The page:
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Britain’s biggest water supplier wins financial rescue

LONDON (AFP) – Thames Water yesterday announced a significant financial injection from shareholders that keeps Britain’s biggest supplier of the commodity afloat.

The company, reported to have been at risk of renationalisation ahead of the latest news, said shareholders agreed to provide further funding worth GBP750 million.

However, it falls short of the GBP1 billion it sought on top of GBP500 million secured from shareholders in March.

Thames Water yesterday also noted that it would need a further GPB2.5 billion of support between 2025 and 2030.

“The additional investment announced today is the largest equity support package ever seen in the UK water sector and underscores our shareholders’ commitment to delivering Thames’ turnaround,” added its chairman Ian Marchant.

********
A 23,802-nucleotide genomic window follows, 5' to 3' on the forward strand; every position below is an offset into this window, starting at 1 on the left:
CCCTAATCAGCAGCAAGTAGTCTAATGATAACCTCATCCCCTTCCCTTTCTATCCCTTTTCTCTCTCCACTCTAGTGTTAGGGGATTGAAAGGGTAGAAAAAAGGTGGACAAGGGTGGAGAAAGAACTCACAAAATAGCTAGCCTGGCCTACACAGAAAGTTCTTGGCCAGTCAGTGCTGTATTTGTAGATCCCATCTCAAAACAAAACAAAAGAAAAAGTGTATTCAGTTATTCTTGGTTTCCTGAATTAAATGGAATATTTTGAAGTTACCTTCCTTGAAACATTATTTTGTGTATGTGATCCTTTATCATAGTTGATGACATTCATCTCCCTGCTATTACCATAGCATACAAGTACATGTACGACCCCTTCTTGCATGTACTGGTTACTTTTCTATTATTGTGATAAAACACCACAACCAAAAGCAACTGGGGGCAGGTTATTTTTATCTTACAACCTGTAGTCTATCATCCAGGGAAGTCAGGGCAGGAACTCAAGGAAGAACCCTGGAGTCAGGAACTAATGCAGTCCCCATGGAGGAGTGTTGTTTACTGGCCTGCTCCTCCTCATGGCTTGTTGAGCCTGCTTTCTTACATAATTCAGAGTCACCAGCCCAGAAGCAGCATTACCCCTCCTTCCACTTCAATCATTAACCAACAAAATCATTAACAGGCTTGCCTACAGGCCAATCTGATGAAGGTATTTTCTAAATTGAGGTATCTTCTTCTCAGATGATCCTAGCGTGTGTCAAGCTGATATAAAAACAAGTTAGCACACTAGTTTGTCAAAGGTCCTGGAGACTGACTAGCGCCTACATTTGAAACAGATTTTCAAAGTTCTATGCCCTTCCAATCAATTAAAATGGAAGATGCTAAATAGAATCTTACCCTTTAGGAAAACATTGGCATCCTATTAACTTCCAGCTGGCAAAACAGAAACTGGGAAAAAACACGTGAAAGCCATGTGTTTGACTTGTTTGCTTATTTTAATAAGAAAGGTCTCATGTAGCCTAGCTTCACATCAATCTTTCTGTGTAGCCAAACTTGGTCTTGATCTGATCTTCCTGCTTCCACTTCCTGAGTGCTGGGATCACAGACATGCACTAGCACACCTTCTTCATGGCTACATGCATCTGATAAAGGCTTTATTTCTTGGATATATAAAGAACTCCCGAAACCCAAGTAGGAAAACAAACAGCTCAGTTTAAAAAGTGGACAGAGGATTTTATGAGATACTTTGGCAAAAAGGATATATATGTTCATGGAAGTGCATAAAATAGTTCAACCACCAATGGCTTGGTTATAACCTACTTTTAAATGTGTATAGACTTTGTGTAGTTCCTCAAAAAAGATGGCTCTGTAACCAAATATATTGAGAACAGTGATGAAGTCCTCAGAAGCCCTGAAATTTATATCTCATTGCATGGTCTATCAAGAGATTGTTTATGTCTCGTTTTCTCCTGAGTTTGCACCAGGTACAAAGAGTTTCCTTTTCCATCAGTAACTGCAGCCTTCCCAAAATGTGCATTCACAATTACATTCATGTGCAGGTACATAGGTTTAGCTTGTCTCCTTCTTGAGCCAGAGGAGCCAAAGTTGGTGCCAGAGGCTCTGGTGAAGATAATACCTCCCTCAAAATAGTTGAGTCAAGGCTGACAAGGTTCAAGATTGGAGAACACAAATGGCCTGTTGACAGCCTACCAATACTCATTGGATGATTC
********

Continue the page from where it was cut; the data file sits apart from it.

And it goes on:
Canadian pension fund Ontario Municipal is its biggest shareholder with almost one-third of the group.

Thames Water, which supplies 15 million homes and businesses in London and elsewhere in southern England, has debts of almost GBP14 billion.

Sarah Bentley resigned as chief executive last month. The utility has yet to appoint a permanent replacement. Adding to its woes, a United Kingdom (UK) court last week fined Thames Water GBP3.3 million for polluting rivers.

It had pleaded guilty to pumping millions of litres of undiluted sewage into rivers near London’s Gatwick Airport in 2017, killing wildlife.

Britain’s privatised water companies recently pledged to make massive investments to stop raw sewage being pumped into waterways.

Reports said water bills could surge 40 per cent by 2030 to fund the works amid mounting concerns over water quality and laxer environmental protections post Brexit.